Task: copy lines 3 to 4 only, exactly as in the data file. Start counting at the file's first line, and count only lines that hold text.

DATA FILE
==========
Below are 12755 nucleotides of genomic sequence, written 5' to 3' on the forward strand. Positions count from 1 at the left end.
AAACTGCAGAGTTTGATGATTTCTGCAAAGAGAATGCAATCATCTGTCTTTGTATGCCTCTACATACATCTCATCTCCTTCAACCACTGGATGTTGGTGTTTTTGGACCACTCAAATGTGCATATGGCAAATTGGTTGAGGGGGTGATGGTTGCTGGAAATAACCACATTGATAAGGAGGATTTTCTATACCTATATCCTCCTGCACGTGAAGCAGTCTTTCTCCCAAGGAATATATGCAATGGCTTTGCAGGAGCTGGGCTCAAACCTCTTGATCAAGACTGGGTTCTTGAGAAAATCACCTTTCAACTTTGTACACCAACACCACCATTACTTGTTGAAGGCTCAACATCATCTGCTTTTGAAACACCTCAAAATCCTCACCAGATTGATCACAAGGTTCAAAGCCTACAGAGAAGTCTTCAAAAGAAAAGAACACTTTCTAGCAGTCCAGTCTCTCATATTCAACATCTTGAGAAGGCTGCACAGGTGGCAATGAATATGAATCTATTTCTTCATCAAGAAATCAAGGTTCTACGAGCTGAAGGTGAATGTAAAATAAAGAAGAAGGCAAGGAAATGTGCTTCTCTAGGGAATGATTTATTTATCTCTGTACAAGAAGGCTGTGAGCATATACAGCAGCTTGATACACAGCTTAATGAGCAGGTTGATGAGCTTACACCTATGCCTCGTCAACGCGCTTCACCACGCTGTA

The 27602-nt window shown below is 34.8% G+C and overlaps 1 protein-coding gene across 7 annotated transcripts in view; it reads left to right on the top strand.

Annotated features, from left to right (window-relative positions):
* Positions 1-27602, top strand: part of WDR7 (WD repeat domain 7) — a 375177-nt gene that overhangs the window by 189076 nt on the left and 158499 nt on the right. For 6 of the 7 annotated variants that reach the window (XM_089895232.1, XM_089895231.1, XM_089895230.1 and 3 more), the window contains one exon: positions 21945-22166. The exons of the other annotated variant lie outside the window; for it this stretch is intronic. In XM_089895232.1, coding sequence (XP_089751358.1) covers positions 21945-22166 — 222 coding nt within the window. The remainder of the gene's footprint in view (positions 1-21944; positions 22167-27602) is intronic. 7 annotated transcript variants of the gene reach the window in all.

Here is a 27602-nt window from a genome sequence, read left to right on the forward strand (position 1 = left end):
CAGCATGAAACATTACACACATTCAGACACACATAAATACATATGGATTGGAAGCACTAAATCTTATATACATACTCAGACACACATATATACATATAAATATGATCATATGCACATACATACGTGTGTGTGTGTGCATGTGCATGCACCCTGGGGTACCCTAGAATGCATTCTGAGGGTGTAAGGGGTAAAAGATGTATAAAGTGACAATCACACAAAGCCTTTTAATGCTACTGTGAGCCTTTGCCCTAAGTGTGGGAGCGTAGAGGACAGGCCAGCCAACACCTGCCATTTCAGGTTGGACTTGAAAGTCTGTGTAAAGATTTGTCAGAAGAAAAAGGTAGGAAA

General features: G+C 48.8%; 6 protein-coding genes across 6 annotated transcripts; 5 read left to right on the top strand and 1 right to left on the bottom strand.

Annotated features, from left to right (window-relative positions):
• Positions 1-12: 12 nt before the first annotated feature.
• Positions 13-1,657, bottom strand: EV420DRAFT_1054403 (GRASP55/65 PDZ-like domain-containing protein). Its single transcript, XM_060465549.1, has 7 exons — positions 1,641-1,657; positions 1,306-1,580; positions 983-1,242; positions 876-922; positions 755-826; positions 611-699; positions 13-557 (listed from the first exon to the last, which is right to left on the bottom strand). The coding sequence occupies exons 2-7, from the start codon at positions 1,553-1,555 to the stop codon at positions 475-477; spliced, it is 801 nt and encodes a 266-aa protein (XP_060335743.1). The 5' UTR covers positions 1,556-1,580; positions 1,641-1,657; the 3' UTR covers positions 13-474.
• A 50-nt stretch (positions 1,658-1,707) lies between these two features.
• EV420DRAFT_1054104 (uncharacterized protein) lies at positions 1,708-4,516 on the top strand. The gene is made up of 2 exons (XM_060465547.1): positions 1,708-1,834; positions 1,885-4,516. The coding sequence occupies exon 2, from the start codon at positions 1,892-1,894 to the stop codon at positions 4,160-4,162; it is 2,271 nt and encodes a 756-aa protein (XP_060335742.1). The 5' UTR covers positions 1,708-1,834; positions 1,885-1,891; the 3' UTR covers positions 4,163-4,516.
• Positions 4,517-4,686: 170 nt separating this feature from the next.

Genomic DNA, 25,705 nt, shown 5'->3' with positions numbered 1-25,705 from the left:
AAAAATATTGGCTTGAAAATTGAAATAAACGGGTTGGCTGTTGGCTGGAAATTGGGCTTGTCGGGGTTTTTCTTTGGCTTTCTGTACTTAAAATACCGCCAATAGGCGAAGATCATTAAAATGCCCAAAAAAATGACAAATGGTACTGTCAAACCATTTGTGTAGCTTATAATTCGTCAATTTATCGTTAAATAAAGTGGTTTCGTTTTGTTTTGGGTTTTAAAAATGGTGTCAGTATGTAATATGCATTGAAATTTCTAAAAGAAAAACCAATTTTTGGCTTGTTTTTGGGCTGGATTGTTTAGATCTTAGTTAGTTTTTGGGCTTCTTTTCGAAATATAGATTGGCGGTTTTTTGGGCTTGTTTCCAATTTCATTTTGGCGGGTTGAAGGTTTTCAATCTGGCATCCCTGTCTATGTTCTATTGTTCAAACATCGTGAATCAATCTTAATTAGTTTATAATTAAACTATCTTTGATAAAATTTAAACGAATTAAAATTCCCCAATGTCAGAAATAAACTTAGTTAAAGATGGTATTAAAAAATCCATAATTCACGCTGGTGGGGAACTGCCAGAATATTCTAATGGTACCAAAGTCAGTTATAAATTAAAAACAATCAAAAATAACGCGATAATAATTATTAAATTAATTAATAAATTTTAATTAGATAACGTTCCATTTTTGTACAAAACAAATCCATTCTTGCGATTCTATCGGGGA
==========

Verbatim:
The 27602-nt window shown below is 34.8% G+C and overlaps 1 protein-coding gene across 7 annotated transcripts in view; it reads left to right on the top strand.

Annotated features, from left to right (window-relative positions):